Welcome to the December issue of Bluelines!
Don’t miss our Holiday Book Sale! In honor of the 45th anniversary of Eisenbrauns, we’re giving you 45% off sitewide with code EB45! See our favorite gift books and start shopping here.
Our Spring/Summer 2021 catalog is available! Browse here.
Graphic Mundi, a new graphic novel imprint from Penn State University Press, will release its inaugural volume, COVID Chronicles: A Comics Anthology, in February 2021. A portion of the proceeds from the sale of the book will go to the Book Industry Charitable Foundation (Binc) to support the employees of bookstores and comic shops and brick-and-mortar stores affected by the pandemic. Read the press release here.
In bittersweet news, we’ll bid goodbye to journals manager Diana Pesek when she retires at the end of the month. Diana crafted and executed an ambitious growth strategy for the Press’s journals program, expanding it from 13 to over 75 periodicals during her 10-year tenure. We’ll miss her generous spirit, professionalism, commitment to scholarly communications, and enthusiasm. The Press is currently searching for a replacement. Details about the position are here.
The Press is still taking precautions related to the novel coronavirus, so your orders and responses to inquiries might take longer than normal. Learn more here.
“Browne’s analysis of Washington’s address is superb. He succeeds admirably in showing how Americans performed and instantiated a dynamic, protean conception of nationhood.”—Peter S. Onuf, author of The Mind of Thomas Jefferson
“[An] aching, concentric rumination on loss, in which writing through the aftermath leads to insights on letting go and holding on.”—Foreword Reviews
“Objects of Vision is an engaging and well-written book that adroitly guides readers to understand the complex mechanisms by which meaning is made in visual texts.”—Martin A. Berger, School of the Art Institute of Chicago
“This project takes a compelling place within the hermeneutics of religion and literature as a way of studying religion. Most impressive is Koltun-Fromm’s subtle interpretation of the material, showing that it sustains very careful analysis, proving itself worthy of close reading and moral probing. Drawing on Religion models a productive integration of textual and visual materials and does so with clear prose and no jargon or excessive theorizing.”—David Morgan, author of Images at Work: The Material Culture of Enchantment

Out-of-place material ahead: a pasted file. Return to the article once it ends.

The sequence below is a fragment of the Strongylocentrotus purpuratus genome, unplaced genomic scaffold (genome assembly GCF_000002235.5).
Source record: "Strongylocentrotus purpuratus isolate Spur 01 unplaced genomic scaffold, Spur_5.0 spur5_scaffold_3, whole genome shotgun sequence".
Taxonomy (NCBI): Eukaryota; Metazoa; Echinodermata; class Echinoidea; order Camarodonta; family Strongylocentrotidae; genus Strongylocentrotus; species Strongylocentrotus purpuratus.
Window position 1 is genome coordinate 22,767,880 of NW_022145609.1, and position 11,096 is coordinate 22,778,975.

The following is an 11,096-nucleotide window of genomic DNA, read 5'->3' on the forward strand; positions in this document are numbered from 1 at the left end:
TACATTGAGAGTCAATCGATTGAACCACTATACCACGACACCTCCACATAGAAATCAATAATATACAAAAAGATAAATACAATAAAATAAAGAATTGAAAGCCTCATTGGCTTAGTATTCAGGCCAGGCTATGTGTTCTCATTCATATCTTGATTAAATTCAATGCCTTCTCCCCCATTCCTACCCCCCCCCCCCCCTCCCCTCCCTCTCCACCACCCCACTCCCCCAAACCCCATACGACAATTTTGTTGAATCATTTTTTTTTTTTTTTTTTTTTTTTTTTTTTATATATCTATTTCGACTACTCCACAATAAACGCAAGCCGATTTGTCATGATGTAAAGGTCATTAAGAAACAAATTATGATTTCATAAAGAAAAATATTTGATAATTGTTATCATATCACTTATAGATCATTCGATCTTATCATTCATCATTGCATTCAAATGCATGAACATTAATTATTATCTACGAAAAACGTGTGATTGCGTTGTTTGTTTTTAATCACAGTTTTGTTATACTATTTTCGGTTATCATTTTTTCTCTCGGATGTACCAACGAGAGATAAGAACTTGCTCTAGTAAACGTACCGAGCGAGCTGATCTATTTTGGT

Watch the recording of the book launch for Laura Levitt’s The Objects That Remain, hosted by Big Blue Marble Bookstore on November 9th.
Staging Habla de Negros: Radical Performances of the African Diaspora in Early Modern Spain by Nicholas R. Jones has been awarded the Outstanding First Book Prize by the Association for the Study of the Worldwide African Diaspora.
Each month we’re highlighting a book available through PSU Press Unlocked, an open-access initiative featuring scholarly digital books and journals in the humanities and social sciences. This month’s pick: Pioneer Life; or, Thirty Years a Hunter.
Pioneer Life is a mostly autobiographical narrative of the life of Philip Tome. Tome was born in 1782 near present-day Harrisburg and lived on the upper Susquehanna. He tells colorful (and mostly true) tales about his hunting exploits in the Pennsylvania wilderness, as he tracked elk, wolves, bears, panthers, foxes, and other large animals through the state’s north-central mountains, earning wide renown. . . (more)
New in 2021!
Victorians Institute Journal
This annual publication is an award-winning, refereed scholarly journal that publishes articles, reviews, and newly edited texts of interest to scholars in Victorian and Edwardian literary and cultural studies. Subscribe today!
New in 2021!
This is an annual journal published in cooperation with both the Elizabeth Bishop Society and the Robert Lowell Society. It welcomes scholarly writing pertaining entirely, or in part, to either or both authors. Subscribe today!
Congratulations to more than 30 of our scholarly, peer-reviewed journals that were recently accepted for indexing in the European Reference Index for the Humanities and Social Sciences, also known as ERIH PLUS! Applications are made weekly to many indexes for our 80 journal titles. Contact Journals Marketing Manager Christopher Miller at email@example.com for additional information.
In this book, Philip Zhakevich examines the technology of writing as it existed in the southern Levant during the Iron Age II period, after the alphabetic writing system had fully taken root in the region. Using the Hebrew Bible as its corpus and focusing on a set of Hebrew terms that designated writing surfaces and instruments, this study synthesizes the semantic data of the. . . (more)
The kings of the Neo-Babylonian Empire left hundreds of official inscriptions on objects such as clay cylinders, bricks, paving stones, vases, and stelae. These writings, ranging from lengthy narratives enumerating the deeds of a monarch to labels identifying a ruler as the. . . (more)
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